The promenade began deteriorating soon after the road was built, because the noise and speed of the traffic intimidated pedestrians who had visited the lake .

The 11-acre park would include refurbishing a bandstand, where the ornate top has been missing for years. The project will cost $1.3 million, Tinsley said.

Traffic going east on Lemon Street will be routed north on Massachusetts Avenue and east on Main Street. The portion of Main Street that is currently one-way through downtown is to become two-way later this year.

Eventually, much of the traffic that goes through Main Street will be diverted around downtown with construction of the In-Town Bypass. The six-lane, 2.1-mile road would begin where Bartow Road dead-ends at Main Street, continue north of downtown along Magnolia Street and connect to the west with George Jenkins Boulevard. Construction of the $25 million highway won't begin until at least 2001.

Although the plan for Lake Mirror Park was grand, an incremental development approach allowed for amenity improvements to be added as financial opportunities arose.

Hollis offers city $1 million garden

The Tampa Tribune - Friday, August 14, 1998
Author: STEVE NEWBORN, of The Tampa Tribune

LAKELAND - A $1.5 million gift from the former boss of Publix could sprout a botanical attraction downtown.

A first-class botanical garden complemented by a central ellipse, lily pad pool and amphitheater soon could grace a downtown park being reborn.

The attraction would come courtesy of Mark Hollis, former president of Publix Super Markets Inc.

Hollis and his wife, Lynn, have offered the city $1 million to build the garden plus a $100,000 annual endowment for five years to pay for maintenance. He approached city officials several months ago, and city commissioners will vote Monday on whether to accept his offer, which may require additional taxpayer money to maintain.

A $1.5 million private-sector gift made Lake Mirror Park's Hollis Gardens a reality. This donation never would have happened if the city hadn't first developed a plan and showed the initiative to implement it.

Hollis Gardens is now a popular setting for outdoor weddings.

Lake Mirror Park takes another step toward grandeur of yesteryear
The Tampa Tribune - Saturday, June 19, 1999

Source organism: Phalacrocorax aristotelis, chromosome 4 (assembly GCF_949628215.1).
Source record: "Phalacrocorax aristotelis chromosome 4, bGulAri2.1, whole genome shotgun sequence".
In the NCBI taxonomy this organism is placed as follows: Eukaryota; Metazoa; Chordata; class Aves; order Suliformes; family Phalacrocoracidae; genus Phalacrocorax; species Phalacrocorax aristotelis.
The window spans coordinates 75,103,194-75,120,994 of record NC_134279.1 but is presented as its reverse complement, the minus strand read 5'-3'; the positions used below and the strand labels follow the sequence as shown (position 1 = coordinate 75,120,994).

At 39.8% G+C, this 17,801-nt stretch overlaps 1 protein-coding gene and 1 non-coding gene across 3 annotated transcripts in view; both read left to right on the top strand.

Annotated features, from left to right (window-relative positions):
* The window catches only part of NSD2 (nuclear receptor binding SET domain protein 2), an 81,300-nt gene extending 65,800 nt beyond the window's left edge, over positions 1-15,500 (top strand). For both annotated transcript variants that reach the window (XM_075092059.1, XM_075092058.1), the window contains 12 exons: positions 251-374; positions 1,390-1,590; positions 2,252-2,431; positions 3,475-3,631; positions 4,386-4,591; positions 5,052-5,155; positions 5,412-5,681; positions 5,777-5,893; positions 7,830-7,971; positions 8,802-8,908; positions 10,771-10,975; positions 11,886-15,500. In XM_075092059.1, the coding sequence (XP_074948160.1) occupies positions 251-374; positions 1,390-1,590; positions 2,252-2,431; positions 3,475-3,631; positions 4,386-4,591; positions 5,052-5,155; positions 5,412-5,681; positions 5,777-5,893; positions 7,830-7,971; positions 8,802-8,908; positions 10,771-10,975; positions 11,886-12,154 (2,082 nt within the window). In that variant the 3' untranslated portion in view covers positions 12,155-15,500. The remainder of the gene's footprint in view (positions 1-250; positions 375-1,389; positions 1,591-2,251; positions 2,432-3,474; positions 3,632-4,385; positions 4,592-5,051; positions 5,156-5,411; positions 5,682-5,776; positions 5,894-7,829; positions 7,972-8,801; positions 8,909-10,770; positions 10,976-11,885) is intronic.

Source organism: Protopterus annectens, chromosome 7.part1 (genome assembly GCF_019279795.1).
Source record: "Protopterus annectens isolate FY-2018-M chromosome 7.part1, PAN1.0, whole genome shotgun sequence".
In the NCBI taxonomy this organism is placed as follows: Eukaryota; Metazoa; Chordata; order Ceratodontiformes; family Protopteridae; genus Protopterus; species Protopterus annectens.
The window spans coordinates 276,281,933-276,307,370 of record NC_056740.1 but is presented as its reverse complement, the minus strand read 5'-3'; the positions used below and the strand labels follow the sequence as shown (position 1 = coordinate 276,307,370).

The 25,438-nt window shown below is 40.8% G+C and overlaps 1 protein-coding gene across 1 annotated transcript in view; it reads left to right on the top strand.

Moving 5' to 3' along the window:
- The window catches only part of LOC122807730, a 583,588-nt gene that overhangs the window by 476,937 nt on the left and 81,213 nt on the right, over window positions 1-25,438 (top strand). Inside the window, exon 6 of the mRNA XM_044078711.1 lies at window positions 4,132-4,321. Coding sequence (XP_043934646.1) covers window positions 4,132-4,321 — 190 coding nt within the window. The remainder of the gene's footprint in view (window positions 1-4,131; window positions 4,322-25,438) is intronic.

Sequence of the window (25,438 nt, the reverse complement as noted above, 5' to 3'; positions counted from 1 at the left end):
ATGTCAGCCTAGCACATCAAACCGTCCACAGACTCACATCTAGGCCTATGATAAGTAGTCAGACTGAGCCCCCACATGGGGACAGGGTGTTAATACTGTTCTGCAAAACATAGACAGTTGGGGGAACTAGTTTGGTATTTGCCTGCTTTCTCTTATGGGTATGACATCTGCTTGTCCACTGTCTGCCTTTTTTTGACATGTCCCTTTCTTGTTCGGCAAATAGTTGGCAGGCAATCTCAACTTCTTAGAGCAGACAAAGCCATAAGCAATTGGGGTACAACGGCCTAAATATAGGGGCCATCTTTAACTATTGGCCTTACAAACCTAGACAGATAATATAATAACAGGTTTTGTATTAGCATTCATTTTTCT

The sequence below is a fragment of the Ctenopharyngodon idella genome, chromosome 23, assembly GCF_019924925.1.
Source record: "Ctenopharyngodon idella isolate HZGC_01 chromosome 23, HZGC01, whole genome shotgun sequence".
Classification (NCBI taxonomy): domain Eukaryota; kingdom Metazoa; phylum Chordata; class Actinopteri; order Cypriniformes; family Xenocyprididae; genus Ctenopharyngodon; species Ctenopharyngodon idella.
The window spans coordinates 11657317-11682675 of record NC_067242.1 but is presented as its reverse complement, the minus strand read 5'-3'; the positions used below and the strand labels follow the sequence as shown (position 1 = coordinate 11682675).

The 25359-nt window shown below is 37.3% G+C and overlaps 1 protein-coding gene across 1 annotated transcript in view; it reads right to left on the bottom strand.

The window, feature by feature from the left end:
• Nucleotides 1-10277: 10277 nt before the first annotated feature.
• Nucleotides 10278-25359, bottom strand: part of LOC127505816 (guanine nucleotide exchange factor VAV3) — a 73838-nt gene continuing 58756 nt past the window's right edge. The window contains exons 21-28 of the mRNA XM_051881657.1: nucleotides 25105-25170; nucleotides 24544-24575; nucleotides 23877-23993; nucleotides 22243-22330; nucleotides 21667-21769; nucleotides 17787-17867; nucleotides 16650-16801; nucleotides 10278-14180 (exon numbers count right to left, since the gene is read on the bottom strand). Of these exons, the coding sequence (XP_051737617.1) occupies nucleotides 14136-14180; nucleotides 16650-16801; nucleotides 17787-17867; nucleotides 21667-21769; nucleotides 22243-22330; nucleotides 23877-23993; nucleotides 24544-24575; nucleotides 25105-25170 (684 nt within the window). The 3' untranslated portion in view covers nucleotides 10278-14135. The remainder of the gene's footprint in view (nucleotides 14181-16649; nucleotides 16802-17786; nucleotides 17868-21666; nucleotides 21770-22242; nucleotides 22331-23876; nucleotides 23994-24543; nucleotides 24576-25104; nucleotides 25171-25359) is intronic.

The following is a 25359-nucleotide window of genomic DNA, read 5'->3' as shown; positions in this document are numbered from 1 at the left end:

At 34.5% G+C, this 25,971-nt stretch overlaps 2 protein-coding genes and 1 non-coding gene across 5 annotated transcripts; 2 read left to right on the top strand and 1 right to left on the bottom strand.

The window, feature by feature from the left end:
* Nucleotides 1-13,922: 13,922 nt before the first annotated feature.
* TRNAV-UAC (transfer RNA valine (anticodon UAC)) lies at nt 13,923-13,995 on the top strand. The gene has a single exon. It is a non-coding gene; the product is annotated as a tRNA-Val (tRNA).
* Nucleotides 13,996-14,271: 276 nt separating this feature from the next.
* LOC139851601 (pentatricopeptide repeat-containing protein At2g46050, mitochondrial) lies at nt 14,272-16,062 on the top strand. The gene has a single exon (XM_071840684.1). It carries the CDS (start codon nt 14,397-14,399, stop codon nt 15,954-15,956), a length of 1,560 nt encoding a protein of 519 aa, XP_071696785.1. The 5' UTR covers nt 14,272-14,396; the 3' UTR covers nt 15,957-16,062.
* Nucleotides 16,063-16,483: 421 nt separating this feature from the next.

Author: STEVE NEWBORN, The Tampa Tribune

Lake Mirror park is once again an oasis of green in the middle of the city.

The park was scheduled to have its unofficial grand reopening Friday night for A Taste of Lakeland, where pedestrians could sample fares from local restaurants. It was only the first in a series of events that will witness the rebirth of the city's most recognizable vista.

The celebrations will culminate at midnight New Year's Day, when the city's "Celebrate 2000! Megabration" promises concerts, entertainment and a huge fireworks and laser light show over Lake Mirror .

The ornate lampposts and carved balustrade have been restored. A wide walkway has replaced the asphalt blacktop of Lemon Street. And a new amphitheater with raised seating rises from the original boat landing.

"We wanted to do as close as an historical re-creation as we could, while meeting the needs of modern Lakeland as what we perceive it to be - and they're pretty much the same," said Chuck Vilushis of the city's Parks and Recreation Department.

The project cost $1.28 million, and doesn't include the planned Hollis Garden. The botanical garden is to be built just to the south of the park . Mark Hollis, former president of Publix Super Markets Inc., has pledged $1.5 million for the garden. Work should begin in the fall, with the dedication set for next summer, Vilushis said.

City planners intended the park to remain as close as possible to Charles Wellford Leavitt's original 1920s design, although several items were changed. The original crushed gravel walkways weren't feasible for strollers and modern foot traffic, Vilushis said, and new giant round concrete posts discourage motorists from driving into the park .

The original bandstand, which was the setting for many an oom-pah band in days of yore, had to go. For years, the concrete pad was forgotten, and eventually fell into disrepair. City officials said it wasn't large enough to handle modern-day events."You couldn't get the string section out there, let alone an orchestra," said Jim Edwards, executive director of the Downtown Development Authority.

Next on tap is an obelisk that was part of Leavitt's original plans but was never built because of budget cuts. Historic Lakeland Inc., a private group that tries to preserve the city's architectural heritage, is raising money for the project.

With Hollis Gardens quickly becoming "the place" for weddings and special events, the City of Lakeland renovated the adjacent historic Magnolia Building in 2001. One of the first projects in my architectural and planning career, this two-story structure was converted into a special events center on the second floor, and a restaurant space to compliment the park and nearby amphitheatre at ground level.

Did it stop here? No. Once the private sector saw that the city's commitment to making a grand public space was real, more donations came in to fulfill their wish.

Couple offers gift to turn historic hotel site into park
The Tampa Tribune - Saturday, March 10, 2001
Author: BILL HEERY, The Tampa Tribune

LAKELAND - If the city decides to demolish Regency Tower, then Barney and Carol Barnett would contribute $2 million for a park "for everybody."

The historic Regency Tower hotel downtown, once occupied by visiting land speculators during Florida's boom time, may be replaced by a family park .